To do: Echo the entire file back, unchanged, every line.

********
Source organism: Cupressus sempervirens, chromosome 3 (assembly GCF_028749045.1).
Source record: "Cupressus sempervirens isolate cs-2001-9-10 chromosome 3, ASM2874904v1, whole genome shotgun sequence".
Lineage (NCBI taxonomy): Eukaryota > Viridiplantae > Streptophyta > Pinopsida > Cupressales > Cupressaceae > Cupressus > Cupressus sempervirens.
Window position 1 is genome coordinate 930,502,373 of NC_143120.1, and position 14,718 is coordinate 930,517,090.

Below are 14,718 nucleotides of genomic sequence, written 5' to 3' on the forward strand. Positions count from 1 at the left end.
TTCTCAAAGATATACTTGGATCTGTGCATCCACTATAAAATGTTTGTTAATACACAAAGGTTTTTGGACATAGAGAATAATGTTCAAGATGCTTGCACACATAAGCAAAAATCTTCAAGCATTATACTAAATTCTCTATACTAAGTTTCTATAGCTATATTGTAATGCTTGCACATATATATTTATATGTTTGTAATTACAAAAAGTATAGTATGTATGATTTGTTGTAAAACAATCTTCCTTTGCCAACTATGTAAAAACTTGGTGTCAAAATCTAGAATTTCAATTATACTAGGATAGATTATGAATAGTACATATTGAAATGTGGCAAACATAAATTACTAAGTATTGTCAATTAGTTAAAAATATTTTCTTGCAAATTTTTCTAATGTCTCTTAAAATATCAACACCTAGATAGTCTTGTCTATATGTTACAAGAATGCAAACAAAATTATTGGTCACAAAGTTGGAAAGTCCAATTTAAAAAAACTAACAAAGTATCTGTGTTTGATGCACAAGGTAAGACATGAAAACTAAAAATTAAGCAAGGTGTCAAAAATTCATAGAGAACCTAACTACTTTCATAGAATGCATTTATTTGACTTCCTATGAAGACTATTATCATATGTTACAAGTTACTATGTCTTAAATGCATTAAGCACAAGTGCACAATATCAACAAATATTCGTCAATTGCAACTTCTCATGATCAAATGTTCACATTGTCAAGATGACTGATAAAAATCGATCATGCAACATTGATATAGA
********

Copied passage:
Source organism: Cupressus sempervirens, chromosome 3 (assembly GCF_028749045.1).
Source record: "Cupressus sempervirens isolate cs-2001-9-10 chromosome 3, ASM2874904v1, whole genome shotgun sequence".
Lineage (NCBI taxonomy): Eukaryota > Viridiplantae > Streptophyta > Pinopsida > Cupressales > Cupressaceae > Cupressus > Cupressus sempervirens.
Window position 1 is genome coordinate 930,502,373 of NC_143120.1, and position 14,718 is coordinate 930,517,090.

Below are 14,718 nucleotides of genomic sequence, written 5' to 3' on the forward strand. Positions count from 1 at the left end.
TTCTCAAAGATATACTTGGATCTGTGCATCCACTATAAAATGTTTGTTAATACACAAAGGTTTTTGGACATAGAGAATAATGTTCAAGATGCTTGCACACATAAGCAAAAATCTTCAAGCATTATACTAAATTCTCTATACTAAGTTTCTATAGCTATATTGTAATGCTTGCACATATATATTTATATGTTTGTAATTACAAAAAGTATAGTATGTATGATTTGTTGTAAAACAATCTTCCTTTGCCAACTATGTAAAAACTTGGTGTCAAAATCTAGAATTTCAATTATACTAGGATAGATTATGAATAGTACATATTGAAATGTGGCAAACATAAATTACTAAGTATTGTCAATTAGTTAAAAATATTTTCTTGCAAATTTTTCTAATGTCTCTTAAAATATCAACACCTAGATAGTCTTGTCTATATGTTACAAGAATGCAAACAAAATTATTGGTCACAAAGTTGGAAAGTCCAATTTAAAAAAACTAACAAAGTATCTGTGTTTGATGCACAAGGTAAGACATGAAAACTAAAAATTAAGCAAGGTGTCAAAAATTCATAGAGAACCTAACTACTTTCATAGAATGCATTTATTTGACTTCCTATGAAGACTATTATCATATGTTACAAGTTACTATGTCTTAAATGCATTAAGCACAAGTGCACAATATCAACAAATATTCGTCAATTGCAACTTCTCATGATCAAATGTTCACATTGTCAAGATGACTGATAAAAATCGATCATGCAACATTGATATAGA